Posts:
    8,041
    Absolutely none. You are comparing No Mans Sky to "a AAA game"? Which one? How about you flip it, Overwatch has made a quarter billion dollars so far with consistently the highest ratings, yet ~1% of indie games never make a profit and most go unnoticed. That is just a meaningless.

    No game is sure bet, no movie TV show or book is either. But it isn't entirely random either. AAA titles leverage a lot of things from research, polish marketing, testing, and talent (the noun), to do everything in their ability to make a hit. And practically speaking, it works. Most succeed. It isn't hard to tell when a game of that scale is going to fail, so in most cases fails get cut before the get too far. Some to do fail, and those rare cases get a lot of press. But the reality is there are a lot more games in the middle. Not AAA, and not small teams. Those are much more varied. Indie hits are rare, AAA fails are rare. The middle ground depends on the team/title.

    You are already confused. AAA a production classification, there are several. Like MLB vs. city leagues in baseball, one has stadiums built and watched by millions, the other play in parks with hundreds of spectators, and there are many levels in between. Which is more enjoyable is up the game players and the spectator preferences. Younger and newcomers use it as a term for quality because the little to no understanding of the game industry. They may call it whatever they want, doesn't really matter, it doesn't change what things are or how they are done. Good games are good bad games are bad, regardless of production.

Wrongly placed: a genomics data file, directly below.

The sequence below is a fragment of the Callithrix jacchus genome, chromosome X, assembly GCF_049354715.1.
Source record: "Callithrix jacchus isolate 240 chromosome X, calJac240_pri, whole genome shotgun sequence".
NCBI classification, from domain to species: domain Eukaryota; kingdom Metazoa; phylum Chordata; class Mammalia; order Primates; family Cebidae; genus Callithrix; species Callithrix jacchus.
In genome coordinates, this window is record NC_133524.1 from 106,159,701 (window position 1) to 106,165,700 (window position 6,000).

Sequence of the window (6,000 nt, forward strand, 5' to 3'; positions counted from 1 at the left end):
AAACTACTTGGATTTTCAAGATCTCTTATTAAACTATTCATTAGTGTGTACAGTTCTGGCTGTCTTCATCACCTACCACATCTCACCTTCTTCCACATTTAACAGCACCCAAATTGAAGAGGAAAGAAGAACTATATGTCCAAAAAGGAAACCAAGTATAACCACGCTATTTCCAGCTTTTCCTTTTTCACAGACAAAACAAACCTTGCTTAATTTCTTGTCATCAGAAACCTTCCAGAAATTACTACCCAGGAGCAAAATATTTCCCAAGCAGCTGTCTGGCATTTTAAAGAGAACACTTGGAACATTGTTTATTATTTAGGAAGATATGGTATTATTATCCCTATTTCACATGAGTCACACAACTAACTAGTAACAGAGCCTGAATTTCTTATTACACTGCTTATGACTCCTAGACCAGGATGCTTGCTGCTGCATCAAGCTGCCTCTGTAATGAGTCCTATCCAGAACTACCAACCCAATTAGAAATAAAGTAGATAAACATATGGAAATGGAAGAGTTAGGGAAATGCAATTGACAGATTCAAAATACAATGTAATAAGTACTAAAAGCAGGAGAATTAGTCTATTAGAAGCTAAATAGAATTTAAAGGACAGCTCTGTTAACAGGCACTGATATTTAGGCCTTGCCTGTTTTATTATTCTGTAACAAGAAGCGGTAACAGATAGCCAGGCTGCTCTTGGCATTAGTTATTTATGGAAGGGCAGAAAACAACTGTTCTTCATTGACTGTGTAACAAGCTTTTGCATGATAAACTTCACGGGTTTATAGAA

Last edited: Jul 25, 2016
    Kiwasi and hippocoder like this.
  42. neoshaman

    neoshaman

    Joined:
    Feb 11, 2011
    Posts:
    4,990
    I'm not saying anything else, I'm just clarifying the origin and use of the word, so people get the full context, as some use it in one way and some in the other way. Now when someone see AAA in this discussion he might know it refer to one or the other, which now mean we can discuss and not talk past each other on different things (hence why I brought confusion)! :D

    I use AAA in the former (production term), that's how I was introduce to the term and use it for years (it was coined at a GDC first I think). Now I have seen people used on the second (quality) and I was confuse for some times and people got mad at me because we clearly weren't referring to the same thing. I thought this clarification was useful because people where using in both way here and where disagreeing base on misunderstanding.

    Though it does not clarify what is the threshold of quality for AAA lol

    That or my english is still very bad :confused:
     
  43. Ony

    Ony

    Joined:
    Apr 26, 2009
    Posts:
    1,942
    Fixed that to better represent today's game developer demographic.
     
    Martin_H and hippocoder like this.
  44. zombiegorilla

    zombiegorilla

    Moderator

    Joined:
    May 8, 2012
    Posts:
    8,041